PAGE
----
The Olentangy Trail picks up near the north end of the Scioto Trail
, heading 13 miles north through several parks and Ohio State University. Portions of the trail are rough going, but for the most part it is serene and scenic.
From Confluence Park, head north and use the crosswalk at Dublin Road. Once across the road, the trail travels north on the west side of the Olentangy River. At some points the trail is very close to the river, and flood warnings are posted. After passing under several highways, the trail becomes quieter, meandering along the river bank under light tree cover. The sound of flowing water drowns out some of the city noise. At Third Street a bridge takes you to the east side of the river, and at Fifth Avenue you must choose between a lower trail along the river bank or an upper trail with access to Fifth Avenue and part of the Ohio State University campus.
Between Fifth and King avenues there is an overlook with a large concrete deck jutting over the river edge; check it out for a good look at the lowhead dam spanning the river there. Through campusroughly 1 mileyou may want to dismount if traveling by bike and walk. A local landmark rises on the right side of the trail in this section. Ohio Stadium, or the Horseshoe, as locals call it, is the home of the Ohio State Buckeyes football team. The trail then passes under the new Lane Avenue Bridge, a striking structure with an amazing cable-stayed design. The anchorages for the bridge cables are 47 tons each, making them the largest pieces of steel ever galvanized.
Unmarked neighborhood trails feed into the bikeway periodically. Near mile 4 the university's wetland research area flanks the west side of the route. Feel free to take a self-guided tour of the native plants and wetland habitat. A short stretch takes you on a well-marked route over city streets in Clintonville before you travel though Whetstone Park and the Park of Roses. Whetstone offers playgrounds, picnic pavilions, baseball fields, basketball courts and 136 acres of facilities and nature areas. The 11-acre Park of Roses is a park within a park, with more than 11,000 rose bushes.
Next, you return to the river's west edge via a challenging, narrow sidewalk along the bridge at Henderson Road. You will soon arrive at Antrim Lake and Antrim Park. There is an excellent overlook on the lake, and a 1.2-mile loop trail around the lake is popular. A short trail connection takes you under the highway west to Antrim Park. A short time later you will cross back to the east side of the river at State Route 161 in Worthington via a highway bridge that has a bike pedestrian lane on the south side.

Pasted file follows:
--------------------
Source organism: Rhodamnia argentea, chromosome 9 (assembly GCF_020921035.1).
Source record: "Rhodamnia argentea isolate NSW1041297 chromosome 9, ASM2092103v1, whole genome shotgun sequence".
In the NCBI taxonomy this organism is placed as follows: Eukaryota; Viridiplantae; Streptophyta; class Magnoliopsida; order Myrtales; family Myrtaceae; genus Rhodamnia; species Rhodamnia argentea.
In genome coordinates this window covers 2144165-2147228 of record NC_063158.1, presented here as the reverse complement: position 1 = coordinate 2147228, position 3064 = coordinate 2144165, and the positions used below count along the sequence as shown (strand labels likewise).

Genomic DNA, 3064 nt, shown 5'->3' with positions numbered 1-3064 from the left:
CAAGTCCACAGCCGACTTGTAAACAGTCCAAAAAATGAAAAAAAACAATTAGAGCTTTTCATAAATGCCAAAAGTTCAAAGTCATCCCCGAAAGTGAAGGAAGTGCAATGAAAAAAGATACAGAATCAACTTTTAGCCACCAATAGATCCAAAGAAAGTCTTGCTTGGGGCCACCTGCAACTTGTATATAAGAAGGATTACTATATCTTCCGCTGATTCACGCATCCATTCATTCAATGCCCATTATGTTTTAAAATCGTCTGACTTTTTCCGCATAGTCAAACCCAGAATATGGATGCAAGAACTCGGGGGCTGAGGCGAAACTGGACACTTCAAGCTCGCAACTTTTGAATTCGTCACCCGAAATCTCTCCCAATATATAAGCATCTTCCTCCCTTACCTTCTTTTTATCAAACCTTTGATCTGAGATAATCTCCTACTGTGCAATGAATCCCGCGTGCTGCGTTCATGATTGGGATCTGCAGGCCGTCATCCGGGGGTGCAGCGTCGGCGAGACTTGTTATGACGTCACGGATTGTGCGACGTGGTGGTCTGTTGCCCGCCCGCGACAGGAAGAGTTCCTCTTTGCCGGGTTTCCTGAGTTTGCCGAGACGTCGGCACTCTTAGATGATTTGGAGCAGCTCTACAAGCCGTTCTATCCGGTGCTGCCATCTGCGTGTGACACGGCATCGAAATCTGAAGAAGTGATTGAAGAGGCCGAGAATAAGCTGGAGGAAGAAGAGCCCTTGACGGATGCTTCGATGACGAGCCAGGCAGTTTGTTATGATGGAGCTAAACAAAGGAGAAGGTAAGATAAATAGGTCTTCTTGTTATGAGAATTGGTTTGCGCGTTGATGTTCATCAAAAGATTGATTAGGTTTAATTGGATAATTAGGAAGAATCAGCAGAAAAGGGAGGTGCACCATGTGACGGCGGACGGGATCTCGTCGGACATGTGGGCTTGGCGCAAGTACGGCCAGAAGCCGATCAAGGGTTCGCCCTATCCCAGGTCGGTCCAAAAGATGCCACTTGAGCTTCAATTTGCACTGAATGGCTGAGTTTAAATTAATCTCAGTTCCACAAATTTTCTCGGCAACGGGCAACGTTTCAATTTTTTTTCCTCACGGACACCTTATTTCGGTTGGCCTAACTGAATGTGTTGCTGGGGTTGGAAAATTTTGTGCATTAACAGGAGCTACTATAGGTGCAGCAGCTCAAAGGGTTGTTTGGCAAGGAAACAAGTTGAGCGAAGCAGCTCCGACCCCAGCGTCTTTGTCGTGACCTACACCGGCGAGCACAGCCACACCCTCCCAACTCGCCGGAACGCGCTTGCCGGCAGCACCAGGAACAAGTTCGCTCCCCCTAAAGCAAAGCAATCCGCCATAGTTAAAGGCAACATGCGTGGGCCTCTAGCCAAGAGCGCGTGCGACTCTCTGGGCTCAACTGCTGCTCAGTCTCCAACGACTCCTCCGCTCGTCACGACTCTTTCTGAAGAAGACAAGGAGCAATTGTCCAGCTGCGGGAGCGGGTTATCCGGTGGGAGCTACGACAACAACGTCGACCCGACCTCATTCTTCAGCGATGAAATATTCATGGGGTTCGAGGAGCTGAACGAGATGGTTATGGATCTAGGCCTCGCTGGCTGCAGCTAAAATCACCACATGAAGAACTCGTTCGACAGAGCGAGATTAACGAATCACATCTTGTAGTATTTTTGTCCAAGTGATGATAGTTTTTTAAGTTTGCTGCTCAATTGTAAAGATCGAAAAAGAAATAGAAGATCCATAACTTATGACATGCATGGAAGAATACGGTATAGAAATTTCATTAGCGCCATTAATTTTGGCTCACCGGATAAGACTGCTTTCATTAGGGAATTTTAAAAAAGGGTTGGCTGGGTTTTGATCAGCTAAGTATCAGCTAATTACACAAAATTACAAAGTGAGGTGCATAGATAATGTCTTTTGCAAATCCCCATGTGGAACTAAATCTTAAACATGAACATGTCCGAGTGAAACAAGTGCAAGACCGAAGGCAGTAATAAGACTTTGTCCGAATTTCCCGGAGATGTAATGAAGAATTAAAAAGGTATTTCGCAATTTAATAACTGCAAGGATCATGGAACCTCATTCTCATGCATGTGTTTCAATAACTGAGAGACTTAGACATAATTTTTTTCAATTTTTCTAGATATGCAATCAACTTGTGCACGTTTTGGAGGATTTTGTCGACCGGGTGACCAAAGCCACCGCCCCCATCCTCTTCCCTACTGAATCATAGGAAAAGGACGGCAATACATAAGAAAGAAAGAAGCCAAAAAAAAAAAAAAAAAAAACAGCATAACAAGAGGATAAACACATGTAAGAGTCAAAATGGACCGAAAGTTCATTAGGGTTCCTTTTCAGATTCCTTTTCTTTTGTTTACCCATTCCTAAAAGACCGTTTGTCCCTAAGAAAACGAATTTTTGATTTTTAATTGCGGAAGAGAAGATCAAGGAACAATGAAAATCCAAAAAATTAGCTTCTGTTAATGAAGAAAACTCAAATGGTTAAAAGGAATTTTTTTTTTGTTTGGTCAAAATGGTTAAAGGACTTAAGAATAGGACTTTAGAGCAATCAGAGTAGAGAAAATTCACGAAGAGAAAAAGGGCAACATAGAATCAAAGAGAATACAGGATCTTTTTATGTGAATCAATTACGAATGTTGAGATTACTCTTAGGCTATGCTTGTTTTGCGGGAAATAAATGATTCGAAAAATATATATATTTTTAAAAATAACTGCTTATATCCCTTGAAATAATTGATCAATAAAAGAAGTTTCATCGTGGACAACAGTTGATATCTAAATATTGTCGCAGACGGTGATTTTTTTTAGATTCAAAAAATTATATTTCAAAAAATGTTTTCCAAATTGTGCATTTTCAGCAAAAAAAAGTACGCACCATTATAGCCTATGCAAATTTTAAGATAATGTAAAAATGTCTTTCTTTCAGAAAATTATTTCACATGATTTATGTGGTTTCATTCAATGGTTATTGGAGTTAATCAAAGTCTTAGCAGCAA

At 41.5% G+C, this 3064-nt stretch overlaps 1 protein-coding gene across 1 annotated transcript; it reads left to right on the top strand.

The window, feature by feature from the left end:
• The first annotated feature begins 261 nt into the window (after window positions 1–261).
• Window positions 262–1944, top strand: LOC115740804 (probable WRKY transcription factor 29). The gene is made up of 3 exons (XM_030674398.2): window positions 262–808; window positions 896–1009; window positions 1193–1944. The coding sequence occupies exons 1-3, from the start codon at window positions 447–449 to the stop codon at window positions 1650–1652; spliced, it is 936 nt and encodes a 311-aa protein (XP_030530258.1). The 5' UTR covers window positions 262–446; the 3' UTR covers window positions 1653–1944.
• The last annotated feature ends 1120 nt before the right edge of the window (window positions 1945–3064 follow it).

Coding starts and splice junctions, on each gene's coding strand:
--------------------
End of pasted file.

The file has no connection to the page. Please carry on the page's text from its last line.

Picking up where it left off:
From the bridge it's another 3 miles to the end of the trail, with half of that distance coming between the State Route 161 bridge and Interstate 270. The scenery in this stretch is pleasant, traversing upriver among beautiful hardwoods. The imposing elevated lanes of Interstate 270 mark the final crossing of the river over a nicely constructed trail bridge. After crossing underneath I-270, you have a 1-mile ride through a small section of forest and then on a narrow strip of land between the river and some of Worthington's development. A small circle of green grass with a nice gazebo greets you at the endpoint in Worthington Hills.
To reach the northern trailhead in Worthington Hills Park, take Interstate 270 to State Route 315 north. Look for Worthington Hills Park on the right.
To reach the southern trailhead at Confluence Park, take Interstate 70 to SR 315, turn north 1 mile, and take the Dublin Road Exit. Turn left onto Dublin Road then almost an immediate left again onto North Souder Road. Take the first left onto Rickenbacker Drive. Confluence Park is at the end of this road about 0.25 mile.